Cusack & Turley Discuss the Obama Record

I spent a considerable amount of time yesterday tweeting about this article in which John Cusack interviewed Jonathan Turley about the Obama foreign policy and civil liberties record, but I figured I should share it here, too.

You know where I stand on this kind of all-or-nothing, absolutist accountability — what Cusack calls a “Rubicon line” — so I won’t get too deeply into the same points I’ve made over and over. Obviously, I had issues with a couple of the facts presented in the piece, including Cusack’s assertion that President Obama ran as an “anti-war” candidate who was opposed to the Afghanistan war. This simply isn’t true.

I’ve read this claim before so I wasn’t particularly ruffled until Turley, who, by the way, supported the Citizens United decision, said, “I think that people have to accept that they own this decision, that they can walk away. I realize that this is a tough decision for people but maybe, if enough people walked away, we could finally galvanize people into action to make serious changes.” He’s suggesting that people not vote — or vote for a third party as a means of enacting a shift from the red/blue paradigm.

In a fantastical world in which we all drive delicious jetpacks made of fudge, this might work. In our world, we have to cope with both immediate and long-term consequences, personal and national, that go along with abandoning one of the two major political parties when, in fact, neither of them particularly need the anti-Obama far-left anyway. They really don’t. If far-left progressives depart, the Democrats will tack farther to the right to get the votes. Meanwhile, what happens policy-wise? The Republicans will certainly win more elections, and we can only imagine the awfulness that will follow as the potentially decades-long process of breaking from the current two party red/blue system evolves.

On Twitter, I politely urged Cusack and others to take a “smart accountability” approach with the president: a targeted strategy for convincing more Democratic politicians to adopt progressive causes. Progressives agree with the president and the Democrats on many more things than we disagree (for every apparent trespass on foreign policy, the president has succeed in a dozen other areas with policies that have not only worked, but have drawn us away from the Reaganomics “government is the problem” mantra). Progressive activists just need to coax them a little more by making a strong yet reasonable case, and by convincing voters on the ground that progressive policies work so it’s politically safer for Democrats to move leftward. Cusack is certainly erudite on the foreign policy topic and can make a strong case — and the president has shown an aptitude to listen to reasonable opposition, but there’s nothing in the president’s history that indicates he responds to people who have no interest in participating in a rational policy debate.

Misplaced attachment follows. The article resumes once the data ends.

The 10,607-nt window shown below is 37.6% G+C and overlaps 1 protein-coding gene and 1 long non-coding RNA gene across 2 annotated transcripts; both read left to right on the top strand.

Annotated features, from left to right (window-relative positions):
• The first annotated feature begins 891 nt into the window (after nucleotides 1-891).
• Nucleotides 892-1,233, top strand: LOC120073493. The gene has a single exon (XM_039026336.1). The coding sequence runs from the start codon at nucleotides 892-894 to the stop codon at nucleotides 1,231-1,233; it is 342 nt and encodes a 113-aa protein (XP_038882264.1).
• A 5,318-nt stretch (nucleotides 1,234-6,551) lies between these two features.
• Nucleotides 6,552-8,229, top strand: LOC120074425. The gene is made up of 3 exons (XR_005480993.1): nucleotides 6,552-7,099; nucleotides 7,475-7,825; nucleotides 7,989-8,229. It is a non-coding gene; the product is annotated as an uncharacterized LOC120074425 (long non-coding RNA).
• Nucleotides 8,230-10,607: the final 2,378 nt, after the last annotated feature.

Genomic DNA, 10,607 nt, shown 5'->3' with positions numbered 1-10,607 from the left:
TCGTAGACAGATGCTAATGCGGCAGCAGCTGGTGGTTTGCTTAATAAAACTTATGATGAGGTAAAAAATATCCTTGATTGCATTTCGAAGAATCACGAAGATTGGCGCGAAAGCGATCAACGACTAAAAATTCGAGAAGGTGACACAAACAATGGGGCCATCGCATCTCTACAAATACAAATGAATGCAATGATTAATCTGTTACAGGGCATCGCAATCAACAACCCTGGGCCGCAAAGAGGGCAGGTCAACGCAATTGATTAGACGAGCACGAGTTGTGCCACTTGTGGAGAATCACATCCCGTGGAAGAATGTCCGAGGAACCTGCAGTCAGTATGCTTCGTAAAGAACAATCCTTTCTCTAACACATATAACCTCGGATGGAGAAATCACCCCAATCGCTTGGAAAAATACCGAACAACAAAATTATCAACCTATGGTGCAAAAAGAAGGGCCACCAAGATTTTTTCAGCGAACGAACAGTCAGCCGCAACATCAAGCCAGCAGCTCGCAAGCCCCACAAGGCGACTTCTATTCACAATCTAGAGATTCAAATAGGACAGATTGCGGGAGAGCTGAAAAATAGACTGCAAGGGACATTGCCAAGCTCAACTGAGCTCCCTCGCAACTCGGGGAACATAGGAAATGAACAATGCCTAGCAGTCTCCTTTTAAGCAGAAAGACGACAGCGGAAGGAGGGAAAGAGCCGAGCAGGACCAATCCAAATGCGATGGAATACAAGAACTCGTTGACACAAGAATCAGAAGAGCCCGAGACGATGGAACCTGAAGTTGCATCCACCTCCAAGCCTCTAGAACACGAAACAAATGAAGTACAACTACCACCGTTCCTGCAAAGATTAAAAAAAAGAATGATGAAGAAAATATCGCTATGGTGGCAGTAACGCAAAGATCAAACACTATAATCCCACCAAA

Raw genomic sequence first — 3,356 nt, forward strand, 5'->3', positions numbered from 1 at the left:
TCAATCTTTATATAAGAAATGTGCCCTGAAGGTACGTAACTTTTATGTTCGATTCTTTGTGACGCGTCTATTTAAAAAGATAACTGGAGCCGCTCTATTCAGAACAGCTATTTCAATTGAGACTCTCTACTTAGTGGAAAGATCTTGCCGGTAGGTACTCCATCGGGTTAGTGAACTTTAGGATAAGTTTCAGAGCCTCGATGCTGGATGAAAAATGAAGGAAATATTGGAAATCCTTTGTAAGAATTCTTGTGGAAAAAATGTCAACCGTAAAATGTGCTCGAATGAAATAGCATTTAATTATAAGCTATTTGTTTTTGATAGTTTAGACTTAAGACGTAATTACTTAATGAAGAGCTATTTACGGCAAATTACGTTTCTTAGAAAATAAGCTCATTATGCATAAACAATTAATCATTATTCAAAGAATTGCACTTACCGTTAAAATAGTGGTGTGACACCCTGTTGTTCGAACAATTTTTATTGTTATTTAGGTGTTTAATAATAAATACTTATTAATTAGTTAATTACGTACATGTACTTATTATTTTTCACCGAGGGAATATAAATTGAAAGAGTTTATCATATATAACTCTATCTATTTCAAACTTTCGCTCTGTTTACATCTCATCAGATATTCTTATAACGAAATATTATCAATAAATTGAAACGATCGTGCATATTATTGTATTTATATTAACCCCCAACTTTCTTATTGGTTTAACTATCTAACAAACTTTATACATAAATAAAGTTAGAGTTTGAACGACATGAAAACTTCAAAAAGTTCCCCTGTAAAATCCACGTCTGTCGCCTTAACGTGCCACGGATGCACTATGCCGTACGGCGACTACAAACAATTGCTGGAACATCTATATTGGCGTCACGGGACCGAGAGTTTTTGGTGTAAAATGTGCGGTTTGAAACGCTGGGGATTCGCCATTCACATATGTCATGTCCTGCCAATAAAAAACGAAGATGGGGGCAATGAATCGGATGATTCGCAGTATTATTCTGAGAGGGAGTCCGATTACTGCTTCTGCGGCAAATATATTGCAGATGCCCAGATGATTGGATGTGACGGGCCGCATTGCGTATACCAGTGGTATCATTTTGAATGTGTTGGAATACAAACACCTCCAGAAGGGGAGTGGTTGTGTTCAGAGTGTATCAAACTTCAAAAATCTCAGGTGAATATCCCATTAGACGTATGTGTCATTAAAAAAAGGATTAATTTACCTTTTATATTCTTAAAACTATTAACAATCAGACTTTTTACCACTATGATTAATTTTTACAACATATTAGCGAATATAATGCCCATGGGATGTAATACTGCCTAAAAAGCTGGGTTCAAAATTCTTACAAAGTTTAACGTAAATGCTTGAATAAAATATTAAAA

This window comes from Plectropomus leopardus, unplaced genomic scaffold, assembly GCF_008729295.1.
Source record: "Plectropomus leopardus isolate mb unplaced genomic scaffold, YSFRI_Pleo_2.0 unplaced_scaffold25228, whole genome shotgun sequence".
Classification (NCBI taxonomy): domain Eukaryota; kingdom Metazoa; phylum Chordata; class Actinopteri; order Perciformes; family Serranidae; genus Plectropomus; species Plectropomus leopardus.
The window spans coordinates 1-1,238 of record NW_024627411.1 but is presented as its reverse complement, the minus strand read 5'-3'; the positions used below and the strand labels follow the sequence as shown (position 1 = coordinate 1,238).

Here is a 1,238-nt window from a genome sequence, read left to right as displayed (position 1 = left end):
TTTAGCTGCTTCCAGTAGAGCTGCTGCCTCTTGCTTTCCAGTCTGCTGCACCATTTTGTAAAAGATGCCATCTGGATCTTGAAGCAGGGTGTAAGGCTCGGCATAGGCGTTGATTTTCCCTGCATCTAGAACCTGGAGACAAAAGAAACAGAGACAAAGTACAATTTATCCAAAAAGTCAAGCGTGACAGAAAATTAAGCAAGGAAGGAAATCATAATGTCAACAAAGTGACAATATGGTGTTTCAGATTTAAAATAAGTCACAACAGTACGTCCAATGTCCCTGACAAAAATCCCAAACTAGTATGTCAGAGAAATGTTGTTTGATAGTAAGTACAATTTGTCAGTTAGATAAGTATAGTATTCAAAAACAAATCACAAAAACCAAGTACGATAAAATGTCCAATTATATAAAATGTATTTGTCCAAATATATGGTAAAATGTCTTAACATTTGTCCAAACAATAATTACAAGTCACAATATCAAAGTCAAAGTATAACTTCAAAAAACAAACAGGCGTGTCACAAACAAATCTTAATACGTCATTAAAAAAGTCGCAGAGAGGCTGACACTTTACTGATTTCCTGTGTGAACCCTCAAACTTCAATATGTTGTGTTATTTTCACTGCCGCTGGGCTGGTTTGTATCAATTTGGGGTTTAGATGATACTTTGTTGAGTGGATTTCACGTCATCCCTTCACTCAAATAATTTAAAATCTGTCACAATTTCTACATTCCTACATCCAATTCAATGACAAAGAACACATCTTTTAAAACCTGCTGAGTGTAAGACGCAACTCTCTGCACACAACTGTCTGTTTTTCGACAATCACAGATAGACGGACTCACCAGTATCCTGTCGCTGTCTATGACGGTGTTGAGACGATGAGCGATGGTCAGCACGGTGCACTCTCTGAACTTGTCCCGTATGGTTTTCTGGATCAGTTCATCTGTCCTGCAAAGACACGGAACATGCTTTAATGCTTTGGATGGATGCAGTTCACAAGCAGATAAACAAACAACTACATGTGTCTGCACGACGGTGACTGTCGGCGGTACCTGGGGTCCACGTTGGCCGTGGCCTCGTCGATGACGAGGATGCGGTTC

Anyway, read the interview yourself and come on back with your thoughts.

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  • http://twitter.com/KQuark KQµårk™

    The left is naive about politics and war. For one thing politics is war and in wars you have three types of people allies, enemies and people that can be persuaded. Progressives don’t understand that all their allies and persuadables are in the Democratic Party. The right realizes this and that’s why they always coalesce around election time. So like you said when the far left leaves the Democratic party they need to persuade move voters in the middle or even center right to stay relevant. The right just wants to win because if they win they control the political narrative. It’s the grand vision of what’s good for the country at stake not ever separate issue. We’ve been living in the Reagan greed is good and guvment is bad era because the left fails to understand this.

  • rob black

    CUSACK: Obama is far more of an imperial president than Bush in many ways, wouldn’t you say?
    TURLEY: Oh, President Obama has created an imperial presidency that would have made Richard Nixon blush. It is unbelievable.

    Oh god…really?

    I didn’t read this article when I saw the headline at huffpo, because I knew it would piss me off, and that it did.
    There are so many false parallels and false equivalencies in this discussion, it might as well be an interview of Dick Cheney done by Glen Beck.
    I used to respect Turley as a constitutional scholar, but when you start saying the Obama administration’s refusal, or frankly just lack of prosecution, of members of the Bush administration for war crimes, is an affront to the Nuremberg laws you are living in another universe entirely….and that is no defense of the Bush administration, it is just acknowledging the actual world we live in.
    Try for one second to imagine the country if that had happened. This administration is being accused by both the right and apparently the left of being “an imperial presidency”, dragging Rumsfeld or Cheney, as much as they may deserve it, into court and prosecuting them for war crimes would be depicted as nothing short of a “retroactive coup”. As heinous as their actions were, they were acting as legally elected representatives of this country, and I might add, had congressional support. That is two of the three branches, so would all the congressman who knew of whatever laws they were accused of breaking be indicted as co-conspirators? The justice department hasn’t pursued any prosecutions on that front because it would be impossible. It would effectively be saying the entire previous administration was an illegal and illegitimate government, and would have plunged us into a chaos normally seen when dictatorships are overthrown.